Harwich Commission Examines Cold Brook Eco-Restoration Proposal

By: William F. Galvin

Topics: Groundwater protection , Wastewater treatment

Harwich town seal.

HARWICH – The town’s extensive review of the Cold Brook Eco-Restoration Project got underway with the filing of permit requests with the conservation commission. The project, a partnership between the town of Harwich and Harwich Conservation Trust, seeks eco-restoration and nitrogen mitigation of fallow cranberry bogs.

The commission received its first presentation of the project on June 15. Commission members and neighbors had a number of questions and recommendations during the review of the 75 percent design plans for the project.

Harwich Conservation Trust is the owner of the 69-acre Robert F. Smith Cold Brook Preserve along Bank Street. The proposal seeks to alter 49 acres to address the trust’s goal of conducting eco-restoration and the town‘s goal of designing a natural system to remove excess nitrogen in the Saquatucket Harbor watershed using ponds and wetlands.

Nick Nelson, a senior geomorphologist with Inter-fluve of Cambridge, said the current design for changes to the fallow bogs include realigning,4,700 linear feet of Cold Brook, creating 9.5 acres of saltmarsh, 2.2 acres of shallow ponds, 3.2 acres of deep emergent marsh, 3.7 acres of shallow marsh/shrub swamp, and 19.7 acres of shrub swamp/forested wetland/upland. 

“It will look like a bomb went off during construction,” said Nelson, who grew up in Harwich.

When the work is completed, however, there will be rapid transition as a result of native plantings, he said. There will also be transition from scrub pine conditions to a forest of Atlantic while cedar trees.

Commission member Alan Hall wanted to know what the difference is between naturalization--allowing the fallow bogs to revert to the conditions of 100 years ago – and manmade eco-restoration.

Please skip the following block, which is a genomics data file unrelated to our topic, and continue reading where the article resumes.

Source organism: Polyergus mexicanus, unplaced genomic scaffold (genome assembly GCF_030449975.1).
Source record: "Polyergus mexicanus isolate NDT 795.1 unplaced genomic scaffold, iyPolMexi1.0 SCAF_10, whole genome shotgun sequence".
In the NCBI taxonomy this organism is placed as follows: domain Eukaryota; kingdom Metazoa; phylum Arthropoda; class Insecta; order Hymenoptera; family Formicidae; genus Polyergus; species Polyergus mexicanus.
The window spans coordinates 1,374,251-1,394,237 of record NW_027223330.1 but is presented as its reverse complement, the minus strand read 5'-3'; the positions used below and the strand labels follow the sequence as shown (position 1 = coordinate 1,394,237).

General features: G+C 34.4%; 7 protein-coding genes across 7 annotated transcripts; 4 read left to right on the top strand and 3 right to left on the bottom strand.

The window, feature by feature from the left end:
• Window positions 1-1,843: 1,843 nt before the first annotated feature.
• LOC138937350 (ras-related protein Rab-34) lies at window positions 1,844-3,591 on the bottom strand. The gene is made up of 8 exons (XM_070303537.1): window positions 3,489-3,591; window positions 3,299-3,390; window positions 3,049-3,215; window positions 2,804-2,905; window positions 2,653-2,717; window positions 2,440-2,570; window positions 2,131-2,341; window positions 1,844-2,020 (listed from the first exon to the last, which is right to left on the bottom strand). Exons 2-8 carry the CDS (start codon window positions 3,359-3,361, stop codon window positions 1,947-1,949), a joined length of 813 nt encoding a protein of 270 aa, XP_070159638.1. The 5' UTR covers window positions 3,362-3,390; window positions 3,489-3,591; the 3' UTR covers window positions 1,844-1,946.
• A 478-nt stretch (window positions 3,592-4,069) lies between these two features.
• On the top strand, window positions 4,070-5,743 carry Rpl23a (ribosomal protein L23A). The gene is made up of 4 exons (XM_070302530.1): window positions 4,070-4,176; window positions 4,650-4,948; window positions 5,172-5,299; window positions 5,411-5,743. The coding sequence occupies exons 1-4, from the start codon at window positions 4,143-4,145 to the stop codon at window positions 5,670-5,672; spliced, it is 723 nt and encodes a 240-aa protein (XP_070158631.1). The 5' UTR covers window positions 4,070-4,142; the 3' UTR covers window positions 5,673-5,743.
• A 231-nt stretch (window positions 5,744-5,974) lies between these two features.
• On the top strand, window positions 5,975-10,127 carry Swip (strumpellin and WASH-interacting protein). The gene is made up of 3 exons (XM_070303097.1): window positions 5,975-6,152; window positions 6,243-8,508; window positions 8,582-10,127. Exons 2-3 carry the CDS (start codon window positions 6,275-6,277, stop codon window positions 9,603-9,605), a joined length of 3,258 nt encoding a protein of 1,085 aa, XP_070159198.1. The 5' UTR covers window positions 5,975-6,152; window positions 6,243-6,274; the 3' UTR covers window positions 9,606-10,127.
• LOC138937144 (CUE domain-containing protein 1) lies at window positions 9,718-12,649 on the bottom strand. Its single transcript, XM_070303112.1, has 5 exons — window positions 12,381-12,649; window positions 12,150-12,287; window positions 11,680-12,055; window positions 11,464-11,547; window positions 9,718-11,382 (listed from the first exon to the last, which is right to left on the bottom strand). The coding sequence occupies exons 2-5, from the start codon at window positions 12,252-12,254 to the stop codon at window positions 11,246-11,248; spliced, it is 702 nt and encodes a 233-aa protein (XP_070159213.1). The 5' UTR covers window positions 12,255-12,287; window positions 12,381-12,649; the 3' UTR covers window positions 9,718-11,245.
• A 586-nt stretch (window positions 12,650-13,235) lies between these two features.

“The difference between naturalization and eco-restoration is $2 million,” responded commission member Brad Chase.

Nelson said a foot and a half of sand has been placed on top of the bogs during the past 100 years, which has impacted the hydrology. There are no wetland habitat species any longer, and “if you let it go it would become a pine forest and not a wetland,” he said. Wetland restoration is essential to nitrogen removal, he said.

Conservation Administrator Amy Usowski said the commission has to look at how the project meets the state Wetland Protection Act and the town’s wetland bylaw. This is a much bigger project than the commission usually is asked to consider, she added.

Usowski raised questions about the height and deck spacing on a proposed boardwalk the trust is proposing as part of its trails and Americans with Disability Act improvements. She said there is a need for more light to reach plants under the walkway. Nelson said the concerns would be addressed.

“Overall I’m greatly in favor of this project,” Usowski said. “A lot of work and science went into this project. Every site is different, but the idea is to bring it back to normal, wetlands.”

Chase, who is also a state division of marine fisheries senior marine fisheries biologist in charge of diadromous fisheries, had a number of questions about changes to the Cold Brook creek flow and the addition of wood logs and root placements along the edge of the brook. He said those items can collect debris and clog the flow of water.

Cold Brook is both a herring run and a passageway to headwaters for glass eels, Chase said, and he was concerned about disrupting the movement of the species.

Nelson said herring would remain in pools and then make their way up the creek. He said there will be water in the stream that will allow fish to pass. But Chase said he would like to have the scale of root and logs reduced to allow better flow. It was agreed Chase and design consultants from Inter-fluve would discuss that design aspect.       

“It’s a great project,” Chase said of the overall eco-restoration.

Commission member Wayne Coulson asked if the proponents had consulted with Cape Cod Mosquito Control about the addition of the wetlands. Nelson said Mosquito Control has been approached.

“There are mosquitoes there now and there will be after this project,” Nelson said. “To date, none of these projects have had neighbors complain about an increase in mosquitoes.”

Neighbor Allin Thompson said he was not opposed to the filling in of a small pond, which he called a “tremendous mosquito haven,” adjacent to his Hoyt Road home. But he has a private well he uses to water his lawn, and he wanted to know if the project would impact the groundwater level or allow more saltwater. 

Nelson said it is something they have been looking at given the surrounding neighbors. No change in the groundwater level is anticipated, but he said there should be no change in saltwater levels. But he added that he cannot predict what climate change might do in the future.

“If massive coastal storm water gets in there, it would take longer to get out of there now, than with these changes,” Usowski said.

Without input from the state Natural Heritage and Endangered Species Program, the commission agreed to continue the hearing to its July 6 meeting.